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Walking-related digital mobility outcomes as clinical trial endpoint measures: protocol for a scoping review

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Title: Walking-related digital mobility outcomes as clinical trial endpoint measures: protocol for a scoping review
Authors: Polhemus, AM
Bergquist, R
Bosch de Basea, M
Brittain, G
Buttery, SC
Chynkiamis, N
Dalla Costa, G
Delgado Ortiz, L
Demeyer, H
Emmert, K
Garcia Aymerich, J
Gassner, H
Hansen, C
Hopkinson, N
Klucken, J
Kluge, F
Koch, S
Leocani, L
Maetzler, W
Micó-Amigo, ME
Mikolaizak, AS
Piraino, P
Salis, F
Schlenstedt, C
Schwickert, L
Scott, K
Sharrack, B
Taraldsen, K
Troosters, T
Vereijken, B
Vogiatzis, I
Yarnall, A
Mazza, C
Becker, C
Rochester, L
Puhan, MA
Frei, A
Item Type: Journal Article
Abstract: Introduction Advances in wearable sensor technology now enable frequent, objective monitoring of real-world walking. Walking-related digital mobility outcomes (DMOs), such as real-world walking speed, have the potential to be more sensitive to mobility changes than traditional clinical assessments. However, it is not yet clear which DMOs are most suitable for formal validation. In this review, we will explore the evidence on discriminant ability, construct validity, prognostic value and responsiveness of walking-related DMOs in four disease areas: Parkinson’s disease, multiple sclerosis, chronic obstructive pulmonary disease and proximal femoral fracture. Methods and analysis Arksey and O’Malley’s methodological framework for scoping reviews will guide study conduct. We will search seven databases (Medline, CINAHL, Scopus, Web of Science, EMBASE, IEEE Digital Library and Cochrane Library) and grey literature for studies which (1) measure differences in DMOs between healthy and pathological walking, (2) assess relationships between DMOs and traditional clinical measures, (3) assess the prognostic value of DMOs and (4) use DMOs as endpoints in interventional clinical trials. Two reviewers will screen each abstract and full-text manuscript according to predefined eligibility criteria. We will then chart extracted data, map the literature, perform a narrative synthesis and identify gaps. Ethics and dissemination As this review is limited to publicly available materials, it does not require ethical approval. This work is part of Mobilise-D, an Innovative Medicines Initiative Joint Undertaking which aims to deliver, validate and obtain regulatory approval for DMOs. Results will be shared with the scientific community and general public in cooperation with the Mobilise-D communication team. Registration Study materials and updates will be made available through the Center for Open Science’s OSFRegistry (https://osf.io/k7395).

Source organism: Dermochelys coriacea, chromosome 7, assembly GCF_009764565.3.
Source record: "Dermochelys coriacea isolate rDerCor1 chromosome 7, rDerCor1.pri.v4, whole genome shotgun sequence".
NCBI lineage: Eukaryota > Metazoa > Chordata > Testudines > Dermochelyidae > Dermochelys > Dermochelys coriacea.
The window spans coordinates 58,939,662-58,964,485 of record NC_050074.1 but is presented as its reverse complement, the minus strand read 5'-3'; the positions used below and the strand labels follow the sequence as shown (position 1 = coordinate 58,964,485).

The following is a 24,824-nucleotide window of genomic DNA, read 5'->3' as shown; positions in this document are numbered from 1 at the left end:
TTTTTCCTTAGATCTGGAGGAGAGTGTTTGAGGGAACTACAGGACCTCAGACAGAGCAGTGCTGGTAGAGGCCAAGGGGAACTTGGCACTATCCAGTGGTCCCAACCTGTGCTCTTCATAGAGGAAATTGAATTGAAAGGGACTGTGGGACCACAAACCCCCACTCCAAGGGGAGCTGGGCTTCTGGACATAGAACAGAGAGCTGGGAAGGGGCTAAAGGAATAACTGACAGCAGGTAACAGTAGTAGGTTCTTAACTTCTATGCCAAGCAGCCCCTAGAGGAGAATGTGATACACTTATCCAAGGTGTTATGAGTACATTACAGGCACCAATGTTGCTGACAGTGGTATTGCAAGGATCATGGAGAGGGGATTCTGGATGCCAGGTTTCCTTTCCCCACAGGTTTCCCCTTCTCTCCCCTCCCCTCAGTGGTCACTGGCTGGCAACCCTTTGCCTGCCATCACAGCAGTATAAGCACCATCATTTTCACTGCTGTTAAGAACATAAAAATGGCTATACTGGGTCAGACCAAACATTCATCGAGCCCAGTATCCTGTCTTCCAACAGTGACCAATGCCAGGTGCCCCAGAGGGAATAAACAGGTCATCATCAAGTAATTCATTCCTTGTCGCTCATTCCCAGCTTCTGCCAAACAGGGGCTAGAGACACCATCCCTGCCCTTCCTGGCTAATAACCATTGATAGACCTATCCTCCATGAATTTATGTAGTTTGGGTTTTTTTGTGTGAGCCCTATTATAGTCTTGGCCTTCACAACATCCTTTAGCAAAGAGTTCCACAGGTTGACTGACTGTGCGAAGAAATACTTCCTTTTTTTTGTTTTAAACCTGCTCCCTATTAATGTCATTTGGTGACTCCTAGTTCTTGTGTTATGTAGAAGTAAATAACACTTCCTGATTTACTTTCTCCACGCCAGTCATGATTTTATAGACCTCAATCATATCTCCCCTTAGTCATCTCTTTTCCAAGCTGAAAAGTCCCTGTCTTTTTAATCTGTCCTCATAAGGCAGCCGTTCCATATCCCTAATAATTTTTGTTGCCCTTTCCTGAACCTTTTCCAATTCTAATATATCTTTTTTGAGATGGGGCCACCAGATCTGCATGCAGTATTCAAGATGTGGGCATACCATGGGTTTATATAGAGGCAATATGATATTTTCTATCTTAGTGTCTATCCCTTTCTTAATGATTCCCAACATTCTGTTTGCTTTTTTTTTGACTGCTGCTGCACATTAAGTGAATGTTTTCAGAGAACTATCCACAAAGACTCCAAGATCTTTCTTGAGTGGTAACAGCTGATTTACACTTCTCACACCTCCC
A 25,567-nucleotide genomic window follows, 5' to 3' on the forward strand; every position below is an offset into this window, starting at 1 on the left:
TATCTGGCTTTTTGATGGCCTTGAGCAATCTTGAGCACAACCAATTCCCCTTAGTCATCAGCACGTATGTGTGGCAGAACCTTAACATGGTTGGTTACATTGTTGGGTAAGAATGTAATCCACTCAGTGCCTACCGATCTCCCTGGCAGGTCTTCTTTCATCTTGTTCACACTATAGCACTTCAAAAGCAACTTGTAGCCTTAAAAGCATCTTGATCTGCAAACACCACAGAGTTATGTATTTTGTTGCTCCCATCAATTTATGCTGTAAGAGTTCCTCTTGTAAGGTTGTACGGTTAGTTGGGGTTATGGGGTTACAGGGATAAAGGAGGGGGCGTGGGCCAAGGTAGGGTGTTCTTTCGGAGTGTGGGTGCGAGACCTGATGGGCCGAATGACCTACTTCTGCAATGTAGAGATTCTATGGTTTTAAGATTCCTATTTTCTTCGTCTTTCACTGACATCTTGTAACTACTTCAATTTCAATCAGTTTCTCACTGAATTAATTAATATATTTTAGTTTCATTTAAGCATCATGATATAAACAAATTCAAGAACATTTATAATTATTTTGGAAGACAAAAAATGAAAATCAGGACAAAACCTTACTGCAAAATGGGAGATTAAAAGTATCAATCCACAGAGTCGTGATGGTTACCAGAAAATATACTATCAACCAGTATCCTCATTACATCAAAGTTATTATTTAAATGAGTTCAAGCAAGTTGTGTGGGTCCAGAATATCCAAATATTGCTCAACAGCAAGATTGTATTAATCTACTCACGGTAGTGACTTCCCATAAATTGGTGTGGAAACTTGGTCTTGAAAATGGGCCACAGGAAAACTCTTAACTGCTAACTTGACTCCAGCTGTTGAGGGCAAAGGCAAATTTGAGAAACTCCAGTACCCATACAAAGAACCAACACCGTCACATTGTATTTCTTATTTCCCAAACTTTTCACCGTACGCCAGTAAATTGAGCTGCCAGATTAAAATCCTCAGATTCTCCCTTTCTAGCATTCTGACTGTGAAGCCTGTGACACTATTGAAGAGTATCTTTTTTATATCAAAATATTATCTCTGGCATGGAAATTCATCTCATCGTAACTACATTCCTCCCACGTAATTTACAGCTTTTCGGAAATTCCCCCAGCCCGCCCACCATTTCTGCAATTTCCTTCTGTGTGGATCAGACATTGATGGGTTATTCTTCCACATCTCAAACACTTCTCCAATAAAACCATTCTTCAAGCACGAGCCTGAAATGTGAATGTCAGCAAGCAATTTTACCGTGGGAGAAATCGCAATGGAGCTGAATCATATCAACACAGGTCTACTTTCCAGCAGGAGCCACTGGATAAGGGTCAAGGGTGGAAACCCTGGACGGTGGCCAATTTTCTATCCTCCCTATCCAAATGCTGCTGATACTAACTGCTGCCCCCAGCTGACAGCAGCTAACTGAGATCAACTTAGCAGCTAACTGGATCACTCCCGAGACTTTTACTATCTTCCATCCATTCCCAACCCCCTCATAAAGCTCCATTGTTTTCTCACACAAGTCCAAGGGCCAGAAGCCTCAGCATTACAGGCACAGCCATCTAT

Issue Date: 19-Jul-2020
Date of Acceptance: 18-May-2020
URI: http://hdl.handle.net/10044/1/80913
DOI: 10.1136/bmjopen-2020-038704
ISSN: 2044-6055
Publisher: BMJ
Start Page: 1
End Page: 10
Journal / Book Title: BMJ Open
Volume: 10
Issue: 7
Copyright Statement: © Author(s) (or their employer(s)) 2020. Re-use permitted under CC BY-NC. No commercial re-use. See rights and permissions. Published by BMJ. http://creativecommons.org/licenses/by-nc/4.0/ This is an open access article distributed in accordance with the Creative Commons Attribution Non Commercial (CC BY-NC 4.0) license, which permits others to distribute, remix, adapt, build upon this work non-commercially, and license their derivative works on different terms, provided the original work is properly cited, appropriate credit is given, any changes made indicated, and the use is non-commercial. See: http://creativecommons.org/licenses/by-nc/4.0/.
Sponsor/Funder: Commission of the European Communities
Funder's Grant Number: 820820
Keywords: 1103 Clinical Sciences
1117 Public Health and Health Services
1199 Other Medical and Health Sciences
Publication Status: Published
Open Access location: https://bmjopen.bmj.com/content/10/7/e038704
Online Publication Date: 2020-07-19
Appears in Collections:National Heart and Lung Institute

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